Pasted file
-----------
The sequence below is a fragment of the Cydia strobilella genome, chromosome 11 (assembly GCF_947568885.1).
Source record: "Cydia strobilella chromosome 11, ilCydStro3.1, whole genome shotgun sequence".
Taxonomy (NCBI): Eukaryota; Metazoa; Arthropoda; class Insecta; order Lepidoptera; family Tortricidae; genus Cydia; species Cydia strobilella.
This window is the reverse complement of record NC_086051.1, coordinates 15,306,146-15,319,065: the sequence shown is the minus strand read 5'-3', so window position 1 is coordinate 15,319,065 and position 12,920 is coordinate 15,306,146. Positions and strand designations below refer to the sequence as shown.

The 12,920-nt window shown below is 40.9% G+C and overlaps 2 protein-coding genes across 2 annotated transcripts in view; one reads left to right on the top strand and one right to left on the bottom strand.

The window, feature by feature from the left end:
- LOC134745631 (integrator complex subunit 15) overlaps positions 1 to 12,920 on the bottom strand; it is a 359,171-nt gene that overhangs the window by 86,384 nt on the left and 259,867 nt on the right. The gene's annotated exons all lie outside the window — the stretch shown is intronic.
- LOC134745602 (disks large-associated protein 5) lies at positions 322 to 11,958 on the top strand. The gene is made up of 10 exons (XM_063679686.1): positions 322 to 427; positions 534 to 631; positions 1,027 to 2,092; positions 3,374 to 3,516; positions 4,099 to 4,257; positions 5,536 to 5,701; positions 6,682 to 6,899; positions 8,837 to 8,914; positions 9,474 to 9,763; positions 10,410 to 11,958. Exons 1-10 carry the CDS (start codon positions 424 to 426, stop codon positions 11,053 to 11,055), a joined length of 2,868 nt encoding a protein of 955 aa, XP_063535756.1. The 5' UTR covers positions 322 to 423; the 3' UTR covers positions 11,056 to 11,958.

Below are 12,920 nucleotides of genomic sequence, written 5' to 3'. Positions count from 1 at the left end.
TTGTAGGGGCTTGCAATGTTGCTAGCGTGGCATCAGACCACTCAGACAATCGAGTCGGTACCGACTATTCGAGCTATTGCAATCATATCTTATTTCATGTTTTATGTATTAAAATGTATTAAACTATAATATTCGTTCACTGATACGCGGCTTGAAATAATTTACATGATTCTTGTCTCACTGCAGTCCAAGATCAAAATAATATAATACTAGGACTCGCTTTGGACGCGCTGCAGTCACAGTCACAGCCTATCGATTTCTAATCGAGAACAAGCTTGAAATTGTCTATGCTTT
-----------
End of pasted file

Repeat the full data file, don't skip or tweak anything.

The sequence below is a fragment of the Cydia strobilella genome, chromosome 11 (assembly GCF_947568885.1).
Source record: "Cydia strobilella chromosome 11, ilCydStro3.1, whole genome shotgun sequence".
Taxonomy (NCBI): Eukaryota; Metazoa; Arthropoda; class Insecta; order Lepidoptera; family Tortricidae; genus Cydia; species Cydia strobilella.
This window is the reverse complement of record NC_086051.1, coordinates 15,306,146-15,319,065: the sequence shown is the minus strand read 5'-3', so window position 1 is coordinate 15,319,065 and position 12,920 is coordinate 15,306,146. Positions and strand designations below refer to the sequence as shown.

The 12,920-nt window shown below is 40.9% G+C and overlaps 2 protein-coding genes across 2 annotated transcripts in view; one reads left to right on the top strand and one right to left on the bottom strand.

The window, feature by feature from the left end:
- LOC134745631 (integrator complex subunit 15) overlaps positions 1 to 12,920 on the bottom strand; it is a 359,171-nt gene that overhangs the window by 86,384 nt on the left and 259,867 nt on the right. The gene's annotated exons all lie outside the window — the stretch shown is intronic.
- LOC134745602 (disks large-associated protein 5) lies at positions 322 to 11,958 on the top strand. The gene is made up of 10 exons (XM_063679686.1): positions 322 to 427; positions 534 to 631; positions 1,027 to 2,092; positions 3,374 to 3,516; positions 4,099 to 4,257; positions 5,536 to 5,701; positions 6,682 to 6,899; positions 8,837 to 8,914; positions 9,474 to 9,763; positions 10,410 to 11,958. Exons 1-10 carry the CDS (start codon positions 424 to 426, stop codon positions 11,053 to 11,055), a joined length of 2,868 nt encoding a protein of 955 aa, XP_063535756.1. The 5' UTR covers positions 322 to 423; the 3' UTR covers positions 11,056 to 11,958.

Below are 12,920 nucleotides of genomic sequence, written 5' to 3'. Positions count from 1 at the left end.
TTGTAGGGGCTTGCAATGTTGCTAGCGTGGCATCAGACCACTCAGACAATCGAGTCGGTACCGACTATTCGAGCTATTGCAATCATATCTTATTTCATGTTTTATGTATTAAAATGTATTAAACTATAATATTCGTTCACTGATACGCGGCTTGAAATAATTTACATGATTCTTGTCTCACTGCAGTCCAAGATCAAAATAATATAATACTAGGACTCGCTTTGGACGCGCTGCAGTCACAGTCACAGCCTATCGATTTCTAATCGAGAACAAGCTTGAAATTGTCTATGCTTT